Nancy G. West is the author of the Aggie Mundeen Mysteries series. Her latest novel and the fourth installment in the series is titled River City Dead and features a determined columnist transplanted from Chicago and a relationship-averse detective who combine sleuthing efforts to solve crime on the San Antonio River Walk (see our review here).
When you’re reading a novel, do you ever wonder whether it’s literary or mystery fiction? Does the line between the two seem to be blurring? Let’s look at popular works of literary fiction.
Elements of literary fiction are memorable characters and prose, sensory details and usually, a satisfying story. Mystery fiction can have these elements, but it’s also praised for pacing—the timing of events—and for the seriousness of stakes faced by protagonists.
Harper Lee, To Kill a Mockingbird, took a serious subject, created unforgettable characters, a palpable sense of place, gravity, added humor and produced a classic literary mystery.
William Kent Krueger, award-winning author of the long-running successful Cork O’Connor mystery series, embarked on the stand-alone novel he always wanted to write: Ordinary Grace. He received pushback from his publisher because he was known as a mystery writer. This story about a boy he knew growing up and how a minister’s family reacted to tragic events was a major departure from his series. Would readers abandon Krueger?
Ordinary Grace had murder, pathos and suspense, but it was still a departure—a boy’s story about events that happened one summer. As Krueger wrote in the Prologue, “I still spend a lot of time thinking about the events of that summer. About the terrible price of wisdom. The awful grace of God.” On the cover, he called it simply: A Novel. Krueger created an idyllic world where chaos should not happen, yet it did. When we read it, we are so enmeshed with the characters, we tremble that unfolding events may destroy their world. Our world.
Readers did not abandon Krueger. The book won the Edgar Award (best mystery novel), the Dilys Award (IMBA Booksellers Award for the book they most enjoyed hand selling), School Library Journal’s Best Book of 2014, and was a New York Times bestseller.
Anthony Doeer’s All the Light We Cannot See, is a poignant tale of a boy inducted into the Brown Shirts by the Nazi’s, and a blind girl, taught by her grandfather to navigate their German-occupied French village by running her hands through a miniature wood layout of the city he made for her. Categorized as literary fiction, Doeer’s story buries us in the hearts and minds of his characters until, as the evil unfolds, chapter by breathless chapter, we can hardly bear it. Literary indeed, but is this not the pacing of a mystery? This book won numerous awards including the Pulitzer Prize.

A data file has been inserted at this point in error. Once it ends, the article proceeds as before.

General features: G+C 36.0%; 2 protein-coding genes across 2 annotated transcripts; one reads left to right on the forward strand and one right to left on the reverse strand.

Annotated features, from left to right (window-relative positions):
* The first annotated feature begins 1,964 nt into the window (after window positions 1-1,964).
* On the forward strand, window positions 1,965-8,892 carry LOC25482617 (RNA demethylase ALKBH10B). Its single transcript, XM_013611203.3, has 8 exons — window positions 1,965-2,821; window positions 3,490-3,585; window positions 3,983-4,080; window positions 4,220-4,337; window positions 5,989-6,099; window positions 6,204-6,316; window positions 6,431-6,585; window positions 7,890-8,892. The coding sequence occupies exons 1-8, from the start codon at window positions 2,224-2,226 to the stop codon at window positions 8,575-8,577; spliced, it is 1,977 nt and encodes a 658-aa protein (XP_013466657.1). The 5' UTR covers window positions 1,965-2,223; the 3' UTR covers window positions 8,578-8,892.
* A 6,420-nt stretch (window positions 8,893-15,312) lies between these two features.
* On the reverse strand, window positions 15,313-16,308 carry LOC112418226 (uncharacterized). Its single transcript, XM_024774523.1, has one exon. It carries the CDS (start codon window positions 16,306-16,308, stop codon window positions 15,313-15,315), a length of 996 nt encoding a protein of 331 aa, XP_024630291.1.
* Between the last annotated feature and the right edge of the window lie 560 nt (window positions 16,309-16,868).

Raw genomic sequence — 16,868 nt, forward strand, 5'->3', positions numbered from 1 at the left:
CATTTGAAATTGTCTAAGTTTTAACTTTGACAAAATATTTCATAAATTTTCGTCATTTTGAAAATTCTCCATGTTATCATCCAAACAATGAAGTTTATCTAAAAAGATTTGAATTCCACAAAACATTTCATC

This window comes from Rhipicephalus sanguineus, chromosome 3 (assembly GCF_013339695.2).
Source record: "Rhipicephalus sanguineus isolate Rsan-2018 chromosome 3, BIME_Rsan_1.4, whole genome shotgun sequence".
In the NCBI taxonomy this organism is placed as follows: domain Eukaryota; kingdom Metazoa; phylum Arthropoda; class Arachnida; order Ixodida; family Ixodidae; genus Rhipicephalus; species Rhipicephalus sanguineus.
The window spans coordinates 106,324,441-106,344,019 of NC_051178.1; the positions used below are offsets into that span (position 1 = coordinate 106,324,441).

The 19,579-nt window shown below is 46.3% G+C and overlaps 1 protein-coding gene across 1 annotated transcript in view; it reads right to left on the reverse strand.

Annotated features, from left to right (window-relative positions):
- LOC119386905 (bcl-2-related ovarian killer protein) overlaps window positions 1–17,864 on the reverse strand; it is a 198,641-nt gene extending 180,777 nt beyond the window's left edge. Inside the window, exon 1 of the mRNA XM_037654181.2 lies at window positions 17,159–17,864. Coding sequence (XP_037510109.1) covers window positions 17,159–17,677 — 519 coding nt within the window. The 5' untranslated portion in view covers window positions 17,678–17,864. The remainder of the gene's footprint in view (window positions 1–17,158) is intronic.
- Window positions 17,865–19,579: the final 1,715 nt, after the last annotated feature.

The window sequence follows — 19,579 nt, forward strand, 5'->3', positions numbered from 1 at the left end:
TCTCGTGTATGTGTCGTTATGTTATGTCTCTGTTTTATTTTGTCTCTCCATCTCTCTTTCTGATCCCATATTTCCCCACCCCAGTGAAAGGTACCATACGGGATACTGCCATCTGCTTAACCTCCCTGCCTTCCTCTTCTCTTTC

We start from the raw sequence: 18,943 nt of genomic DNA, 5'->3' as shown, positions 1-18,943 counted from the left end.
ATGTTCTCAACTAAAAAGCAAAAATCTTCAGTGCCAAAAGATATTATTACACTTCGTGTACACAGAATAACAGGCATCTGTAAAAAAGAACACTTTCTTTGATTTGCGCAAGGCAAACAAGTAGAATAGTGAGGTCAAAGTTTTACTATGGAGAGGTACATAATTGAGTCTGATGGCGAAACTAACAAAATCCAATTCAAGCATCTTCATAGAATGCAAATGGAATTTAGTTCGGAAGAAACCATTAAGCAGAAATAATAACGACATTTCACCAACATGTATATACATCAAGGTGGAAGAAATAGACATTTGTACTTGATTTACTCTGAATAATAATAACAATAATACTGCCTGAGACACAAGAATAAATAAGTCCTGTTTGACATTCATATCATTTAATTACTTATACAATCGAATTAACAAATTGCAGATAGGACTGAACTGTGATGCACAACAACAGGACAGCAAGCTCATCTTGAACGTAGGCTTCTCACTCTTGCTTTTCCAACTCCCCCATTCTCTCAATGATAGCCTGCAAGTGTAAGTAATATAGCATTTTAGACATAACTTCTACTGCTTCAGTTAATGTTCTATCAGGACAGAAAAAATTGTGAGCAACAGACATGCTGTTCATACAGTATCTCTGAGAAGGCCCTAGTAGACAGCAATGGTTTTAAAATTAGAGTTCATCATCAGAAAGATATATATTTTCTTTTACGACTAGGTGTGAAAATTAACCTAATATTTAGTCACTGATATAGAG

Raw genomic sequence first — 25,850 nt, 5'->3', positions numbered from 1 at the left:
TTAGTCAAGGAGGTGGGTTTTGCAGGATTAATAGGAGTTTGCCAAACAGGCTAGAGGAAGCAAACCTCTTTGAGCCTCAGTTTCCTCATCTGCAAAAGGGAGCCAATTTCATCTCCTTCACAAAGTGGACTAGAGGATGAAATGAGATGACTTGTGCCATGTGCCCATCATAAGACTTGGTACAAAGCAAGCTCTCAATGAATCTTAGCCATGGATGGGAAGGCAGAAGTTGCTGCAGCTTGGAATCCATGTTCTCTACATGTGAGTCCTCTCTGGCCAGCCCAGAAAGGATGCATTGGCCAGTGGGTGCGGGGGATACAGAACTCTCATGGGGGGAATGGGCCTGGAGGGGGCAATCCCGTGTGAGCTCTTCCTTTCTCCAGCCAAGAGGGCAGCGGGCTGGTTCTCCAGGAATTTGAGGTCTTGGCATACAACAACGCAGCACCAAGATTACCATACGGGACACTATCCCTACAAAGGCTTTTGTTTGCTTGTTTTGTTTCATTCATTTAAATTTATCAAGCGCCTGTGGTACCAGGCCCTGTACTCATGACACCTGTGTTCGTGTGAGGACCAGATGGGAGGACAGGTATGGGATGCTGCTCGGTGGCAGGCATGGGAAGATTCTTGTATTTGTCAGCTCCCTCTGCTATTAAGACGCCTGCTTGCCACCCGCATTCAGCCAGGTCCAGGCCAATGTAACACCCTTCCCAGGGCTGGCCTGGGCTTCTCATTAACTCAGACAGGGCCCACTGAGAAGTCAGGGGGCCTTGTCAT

Kristin Hannah, in The Nightingale, starts with the lyrical, measured sense of place and deep characterizations familiar to the literary novel. Then the increasing pace of horrifying events envelopes us with such anxiety and urgency that we are propelled faster and faster to a heart-stopping climax on the very last page. Brilliant. Literary. Suspenseful. A mystery. This book was named Goodreads Best Historical Novel of the Year, People’s Choice Favorite Fiction Winner, *#1 Indie Next Selection and the Wall Street Journal Best of the Year. A film based on the novel is forthcoming.
Are these books literary fiction or mystery fiction?
Mystery fiction needs a puzzle to solve or dilemma to resolve. Mystery stories endeavor to restore justice or plant the seed that justice will ultimately prevail.
Prevailing wisdom says literary fiction is darker and less optimistic than mystery fiction. Yet there are lots of dark, pessimistic mysteries. Literary fiction supposedly deals with more complex issues. Yet, all these writers depict complex themes.
Confusing isn’t it?
That leaves us with pacing and emphasis. In most mystery novels, events frequently change the trajectory of the story. Slower-paced, melodic literary fiction gives the reader more time to absorb the prose and think…“perchance to dream”…perchance to switch books.
Writers of mystery and literary fiction have learned from each other. I believe today’s best fiction combines elements of both: memorable characters and prose, sensory details, a satisfying story, pacing that propels readers through pages. and protagonists who face serious stakes.
On any Sunday, look at the top ten best selling books of fiction listed by the New York Times. At least half of them, and frequently six or more, are mysteries. Sometimes publishers classify books as mysteries because they think they’ll sell better, even though very little happens for the first one hundred pages. Readers are not fooled. They are drawn in by good writing and intriguing characters, but the story had better move along—especially if the book is classified as a mystery. What readers really like is literary mystery fiction.
The challenge for writers is to toil at our craft until we understand how to incorporate all the elements of great fiction. We have to keep working until we find that sweet spot: literary mystery fiction.